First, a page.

The Boston Blades finished dead last in the CWHL standings for the third straight season. The Blades’ record of 1-24-0-3 this year speaks volumes about how much ground they have to make up before they can truly compete with the CWHL’s other six teams. However, the CWHL’s only franchise in the United States managed to take some big steps in the right direction this year.
The Blades are not just the CWHL’s only North American franchise south of the border, they are also the only CWHL franchise that shares a market with an NWHL team. As a result, the Blades have had to compete directly with the Boston Pride for local talent for the past three seasons. And, on paper, the Pride have had a lot more success attracting talent than their CWHL counterparts.
The CWHL has a higher salary ceiling for its players than the NWHL, but it also has a lower salary floor. CWHL and NWHL player salaries are not made available to the public or to the media, but we can safely assume that the Blades were nowhere near their $100,000 salary cap this year. The Blades also have a much smaller and older home rink than the Pride, and a far more rigorous travel schedule. For all of these reasons and more, the Blades have struggled to add the talent that they need to be a winning hockey team.
Despite all of those challenges, the 2017-18 Blades, a team full of underdogs and unheralded players, made some significant strides this year.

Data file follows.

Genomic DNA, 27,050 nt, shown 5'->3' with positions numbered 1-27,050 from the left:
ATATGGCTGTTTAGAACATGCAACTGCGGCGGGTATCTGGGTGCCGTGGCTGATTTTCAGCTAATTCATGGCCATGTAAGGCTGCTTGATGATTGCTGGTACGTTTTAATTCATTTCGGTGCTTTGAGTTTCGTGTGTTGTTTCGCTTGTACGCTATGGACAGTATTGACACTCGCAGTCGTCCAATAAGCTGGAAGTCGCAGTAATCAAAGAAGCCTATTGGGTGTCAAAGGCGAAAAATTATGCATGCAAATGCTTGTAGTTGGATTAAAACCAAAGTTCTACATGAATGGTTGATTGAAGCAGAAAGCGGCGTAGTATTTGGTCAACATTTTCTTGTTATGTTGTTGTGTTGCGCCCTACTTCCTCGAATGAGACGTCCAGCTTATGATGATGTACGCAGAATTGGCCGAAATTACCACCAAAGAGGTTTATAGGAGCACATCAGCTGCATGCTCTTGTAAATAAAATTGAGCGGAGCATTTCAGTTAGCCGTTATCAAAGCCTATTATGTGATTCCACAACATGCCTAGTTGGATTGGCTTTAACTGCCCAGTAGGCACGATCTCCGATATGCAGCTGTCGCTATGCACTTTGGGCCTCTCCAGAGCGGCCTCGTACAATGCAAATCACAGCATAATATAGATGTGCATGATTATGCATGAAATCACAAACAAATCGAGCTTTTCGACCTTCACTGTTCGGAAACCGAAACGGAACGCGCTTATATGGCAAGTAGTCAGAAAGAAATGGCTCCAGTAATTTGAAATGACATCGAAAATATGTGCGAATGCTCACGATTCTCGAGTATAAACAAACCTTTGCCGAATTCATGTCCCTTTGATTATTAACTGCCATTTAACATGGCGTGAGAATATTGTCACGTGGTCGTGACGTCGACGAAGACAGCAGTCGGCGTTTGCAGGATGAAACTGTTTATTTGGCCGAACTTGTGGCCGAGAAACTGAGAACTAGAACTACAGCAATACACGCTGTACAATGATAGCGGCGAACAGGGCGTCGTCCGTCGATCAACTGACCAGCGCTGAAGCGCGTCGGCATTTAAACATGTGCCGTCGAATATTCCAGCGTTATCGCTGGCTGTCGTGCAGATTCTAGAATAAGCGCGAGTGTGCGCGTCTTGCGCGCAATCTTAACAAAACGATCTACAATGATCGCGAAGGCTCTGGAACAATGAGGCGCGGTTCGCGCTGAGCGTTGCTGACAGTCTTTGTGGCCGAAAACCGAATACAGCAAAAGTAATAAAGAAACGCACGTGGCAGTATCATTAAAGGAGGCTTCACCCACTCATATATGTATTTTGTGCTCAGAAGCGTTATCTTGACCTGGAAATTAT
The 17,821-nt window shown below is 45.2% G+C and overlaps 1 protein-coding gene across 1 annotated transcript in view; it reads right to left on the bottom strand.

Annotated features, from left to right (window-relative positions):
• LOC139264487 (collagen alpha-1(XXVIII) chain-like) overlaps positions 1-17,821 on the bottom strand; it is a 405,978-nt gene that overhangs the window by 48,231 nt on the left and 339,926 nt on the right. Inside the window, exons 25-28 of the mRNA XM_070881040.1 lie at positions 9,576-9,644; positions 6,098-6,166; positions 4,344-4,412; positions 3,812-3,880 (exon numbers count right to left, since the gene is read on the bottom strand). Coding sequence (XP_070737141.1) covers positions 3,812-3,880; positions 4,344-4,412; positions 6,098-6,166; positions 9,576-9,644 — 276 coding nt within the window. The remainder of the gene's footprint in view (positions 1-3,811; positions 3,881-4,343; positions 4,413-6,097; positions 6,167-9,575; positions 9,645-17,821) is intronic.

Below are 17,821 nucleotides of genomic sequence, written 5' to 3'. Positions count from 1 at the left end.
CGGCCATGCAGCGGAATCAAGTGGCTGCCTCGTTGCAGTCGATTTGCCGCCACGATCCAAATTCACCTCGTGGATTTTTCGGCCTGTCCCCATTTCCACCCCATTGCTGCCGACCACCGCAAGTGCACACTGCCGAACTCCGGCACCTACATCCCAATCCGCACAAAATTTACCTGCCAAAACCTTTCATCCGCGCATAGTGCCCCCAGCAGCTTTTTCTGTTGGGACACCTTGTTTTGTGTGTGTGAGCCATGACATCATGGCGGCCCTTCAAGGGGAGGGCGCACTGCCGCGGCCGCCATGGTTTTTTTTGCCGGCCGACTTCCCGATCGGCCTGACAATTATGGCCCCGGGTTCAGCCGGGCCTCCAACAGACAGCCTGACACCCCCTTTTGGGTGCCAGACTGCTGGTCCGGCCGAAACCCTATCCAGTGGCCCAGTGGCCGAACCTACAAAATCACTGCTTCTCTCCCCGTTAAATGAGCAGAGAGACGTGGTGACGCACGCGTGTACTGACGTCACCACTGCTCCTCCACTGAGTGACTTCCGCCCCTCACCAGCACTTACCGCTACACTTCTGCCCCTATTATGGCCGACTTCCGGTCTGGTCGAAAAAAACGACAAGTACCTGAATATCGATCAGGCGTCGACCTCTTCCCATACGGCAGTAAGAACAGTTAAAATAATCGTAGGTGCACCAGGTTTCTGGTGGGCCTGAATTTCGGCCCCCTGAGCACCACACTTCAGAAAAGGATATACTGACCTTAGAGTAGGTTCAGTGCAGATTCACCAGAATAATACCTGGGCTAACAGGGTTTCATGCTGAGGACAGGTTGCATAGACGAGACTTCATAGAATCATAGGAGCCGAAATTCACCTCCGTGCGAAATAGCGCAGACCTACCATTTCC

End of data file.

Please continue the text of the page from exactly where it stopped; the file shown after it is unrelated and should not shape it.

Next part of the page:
Boston’s offense improved from 1.29 goals for per game in 2016-17 to 2.28 goals for per game this past year. Even more importantly, the Blades’ goal differential advanced from -105 (in 24 games) to -76 (in 28 games). If we consider empty net goals that goal differential gets a little better; the Blades allowed five more empty netters this year than they did in 2016-17. That increase in the number of empty net goals allowed suggests that the Blades were competitive through the final minutes of far more games this year, and the numbers support that theory.
Perhaps the area where the Blades made the biggest strides was special teams play. Unfortunately we almost certainly don’t have accurate special teams data for the 2017-18 season, but that doesn’t change how much the Blades’ power play progressed. In 2016-17 Boston scored just 11 power play goals; seven of those goals came from Kate Leary and Meghan Grieves. This year the Blades scored 18 power play goals, and five Boston skaters had two or more power play goals.
On the penalty kill, the Blades improved from 13.9 percent in 2016-17 to 17 percent in 2017-18 — again, these numbers come with an asterisk attached to them because of the CWHL’s issues with stat tracking, but they still indicate a marked improvement. Much of the credit for that improvement belongs to franchise goaltender Lauren Dahm, who rose from an .882 save percentage as a rookie to a .907 save percentage in her second CWHL season.
The fact that the Blades were able to improve as much as they did despite a mid-season coaching change, the departure of cornerstone defender Tara Watchorn in the 2017 offseason, and 12 new skaters on the team is pretty remarkable.
The Blades’ progress been subtle, but when you look beyond the team’s record there’s no denying that it’s there. What the Blades need more than anything is stability off the ice and behind the bench to attract new talent. Whether or not the Blades can find a way to make that happen is the biggest question facing the team this offseason.
EDIT: A mistake in this article naming Krista Patronick as the general manager of the Blades has been corrected.